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Transportation and Infrastructure
The Thing About Expediency and an Infrastructure Bank
In yesterday’s speech before a joint session of Congress, President Obama called for new spending to help get the economy going again and to get Americans back to work. Putting aside the debate on how to truly fix the economy and how much of the fixing ought to be legislated by government, let’s take a look at one of the items the President offered as part of his overall solution: a national infrastructure bank. As he said:
"And we’ll set up an independent fund to attract private dollars and issue loans based on two criteria: how badly a construction project is needed and how much good it would do for the economy."
Such a bank is no new concept. Besides inclusion in the President’s proposed FY 2011 budget, four pieces of legislation have been introduced in the 111th and 112th Congresses to establish government borrowing entities for transportation, water, and energy projects. While a bill introduced by Congresswoman Rosa DeLauro (CT-3) would create a wholly-owned government bank is worth noting, the President specifically mentioned a “Massachusetts Democrat”-supported bill, likely the BUILD Act, sponsored by Senator John Kerry (MA). BUILD would authorize $10 billion in new borrowing authority for infrastructure ventures, with a $2 billion real cost to taxpayers in start up expenses and loan guarantees. BUILD was highlighted in the July 26th edition of the Taxpayer’s Tab. According to information provided by the White House, the bank under the President’s proposal would cost $10 billion over an undefined period of time. One would hope everyone will have a better idea of the timetable once the bill is released to the public. However, it appears, the President’s new infrastructure bank proposed would require a greater infusion of federal dollars than the plans supported by any member of Congress, be it Democrat or Republican-controlled.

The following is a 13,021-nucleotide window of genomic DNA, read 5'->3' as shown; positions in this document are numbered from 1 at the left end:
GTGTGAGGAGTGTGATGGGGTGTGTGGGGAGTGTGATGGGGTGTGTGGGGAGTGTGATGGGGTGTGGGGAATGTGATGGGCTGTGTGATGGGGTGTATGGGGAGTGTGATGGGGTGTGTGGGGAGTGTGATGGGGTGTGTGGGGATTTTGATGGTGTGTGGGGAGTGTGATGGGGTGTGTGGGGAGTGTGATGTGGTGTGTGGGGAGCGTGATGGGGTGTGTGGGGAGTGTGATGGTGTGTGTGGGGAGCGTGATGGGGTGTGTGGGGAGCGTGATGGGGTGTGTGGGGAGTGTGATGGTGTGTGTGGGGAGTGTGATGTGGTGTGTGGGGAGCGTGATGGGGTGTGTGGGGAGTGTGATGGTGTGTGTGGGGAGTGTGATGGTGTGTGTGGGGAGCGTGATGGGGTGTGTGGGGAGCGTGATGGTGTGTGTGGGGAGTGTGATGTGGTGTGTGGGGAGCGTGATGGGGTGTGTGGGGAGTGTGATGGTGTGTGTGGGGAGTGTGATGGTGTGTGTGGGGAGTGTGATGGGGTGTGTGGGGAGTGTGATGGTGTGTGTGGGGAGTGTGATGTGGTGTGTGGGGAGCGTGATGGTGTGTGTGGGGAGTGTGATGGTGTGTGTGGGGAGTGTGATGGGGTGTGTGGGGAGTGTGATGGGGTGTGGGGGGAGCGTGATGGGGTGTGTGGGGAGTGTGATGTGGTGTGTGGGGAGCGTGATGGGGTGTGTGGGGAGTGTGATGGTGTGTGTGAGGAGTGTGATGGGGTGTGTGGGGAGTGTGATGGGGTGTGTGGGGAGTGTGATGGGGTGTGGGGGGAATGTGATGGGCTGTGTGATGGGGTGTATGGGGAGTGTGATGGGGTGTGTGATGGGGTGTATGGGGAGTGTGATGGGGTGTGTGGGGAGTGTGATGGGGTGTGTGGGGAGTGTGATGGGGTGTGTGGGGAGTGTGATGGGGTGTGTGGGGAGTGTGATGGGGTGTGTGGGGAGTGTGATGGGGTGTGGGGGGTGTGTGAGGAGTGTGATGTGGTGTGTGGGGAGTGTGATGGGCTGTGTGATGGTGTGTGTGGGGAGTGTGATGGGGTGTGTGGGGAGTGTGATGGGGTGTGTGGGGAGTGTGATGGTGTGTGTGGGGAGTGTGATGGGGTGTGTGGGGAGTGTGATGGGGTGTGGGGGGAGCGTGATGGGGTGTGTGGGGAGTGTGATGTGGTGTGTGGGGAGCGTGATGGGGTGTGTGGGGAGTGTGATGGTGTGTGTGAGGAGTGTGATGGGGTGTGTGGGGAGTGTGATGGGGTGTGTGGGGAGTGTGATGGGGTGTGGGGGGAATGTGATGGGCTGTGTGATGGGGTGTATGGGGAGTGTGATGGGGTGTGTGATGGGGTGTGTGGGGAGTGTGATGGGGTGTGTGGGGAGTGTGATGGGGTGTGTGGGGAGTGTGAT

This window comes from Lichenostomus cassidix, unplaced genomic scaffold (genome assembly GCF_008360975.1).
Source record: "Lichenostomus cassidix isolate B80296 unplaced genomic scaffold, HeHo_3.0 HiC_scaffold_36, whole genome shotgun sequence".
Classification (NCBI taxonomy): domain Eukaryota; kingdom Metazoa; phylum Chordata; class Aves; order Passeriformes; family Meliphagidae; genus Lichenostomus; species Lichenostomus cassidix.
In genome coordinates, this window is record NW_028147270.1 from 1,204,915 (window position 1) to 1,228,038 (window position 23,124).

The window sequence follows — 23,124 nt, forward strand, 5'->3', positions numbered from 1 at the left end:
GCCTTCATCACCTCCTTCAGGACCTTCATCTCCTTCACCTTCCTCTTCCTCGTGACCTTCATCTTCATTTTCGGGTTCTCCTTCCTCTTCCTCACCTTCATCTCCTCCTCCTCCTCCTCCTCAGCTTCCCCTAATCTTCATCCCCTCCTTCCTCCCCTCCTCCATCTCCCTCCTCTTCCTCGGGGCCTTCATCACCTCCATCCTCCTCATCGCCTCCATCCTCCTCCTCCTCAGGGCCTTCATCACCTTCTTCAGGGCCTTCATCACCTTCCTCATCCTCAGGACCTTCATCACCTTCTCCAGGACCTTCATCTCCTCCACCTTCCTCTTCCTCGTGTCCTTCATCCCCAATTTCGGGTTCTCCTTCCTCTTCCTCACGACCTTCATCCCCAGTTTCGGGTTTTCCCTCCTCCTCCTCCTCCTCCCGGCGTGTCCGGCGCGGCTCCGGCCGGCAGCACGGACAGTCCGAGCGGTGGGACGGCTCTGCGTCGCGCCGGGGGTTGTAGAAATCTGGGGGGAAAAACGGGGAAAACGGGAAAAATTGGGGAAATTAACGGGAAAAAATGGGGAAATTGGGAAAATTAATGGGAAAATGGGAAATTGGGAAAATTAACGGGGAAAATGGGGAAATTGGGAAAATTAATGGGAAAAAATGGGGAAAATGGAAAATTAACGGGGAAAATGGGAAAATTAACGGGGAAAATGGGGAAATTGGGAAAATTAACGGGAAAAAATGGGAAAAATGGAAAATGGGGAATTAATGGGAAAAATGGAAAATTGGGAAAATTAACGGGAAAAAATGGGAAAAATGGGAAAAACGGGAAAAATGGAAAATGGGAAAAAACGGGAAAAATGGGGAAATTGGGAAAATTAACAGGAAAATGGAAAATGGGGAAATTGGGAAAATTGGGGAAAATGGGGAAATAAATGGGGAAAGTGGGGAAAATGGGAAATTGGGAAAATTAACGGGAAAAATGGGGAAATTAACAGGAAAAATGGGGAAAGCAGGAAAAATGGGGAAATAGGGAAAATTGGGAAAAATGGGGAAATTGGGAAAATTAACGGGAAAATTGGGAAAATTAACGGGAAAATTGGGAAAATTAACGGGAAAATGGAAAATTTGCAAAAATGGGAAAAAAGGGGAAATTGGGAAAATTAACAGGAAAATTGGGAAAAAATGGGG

More to the President’s point, he touted the immediate need for the provisions he outlined in his American Jobs Act, saying “right now” seven times in the address. Yet the establishment of a new bureaucracy to exclusively funnel public and private dollars into projects creating and improving roads and dams is no easy task. There are several steps to follow. Once the government is authorized to create the bank (no small feat in the current political environment), personnel would have to be hired and offices set up, rules would be drafted, and money would have to be allocated and transferred to dedicated accounts. THEN planning and loan applications would have to be submitted and approved or denied with appropriate time tables of conducting further administrative actions, contracting of construction and design companies, and buying of building and support materials and machinery. Rather than “right now,” “near future” would be more accurate timetable under the best of circumstances.
It would be foolhardy for Americans -- employed or otherwise -- to assume infrastructure jobs would be immediately available. Massive construction projects take years to plan, let alone implement, start, and finish. The jobs that would come would be turned out just as slowly. As Obama joked about the first “stimulus,” “shovel-ready was not as shovel-ready as we expected.”1 Comments | Post a Comment | Sign up for NTU Action Alerts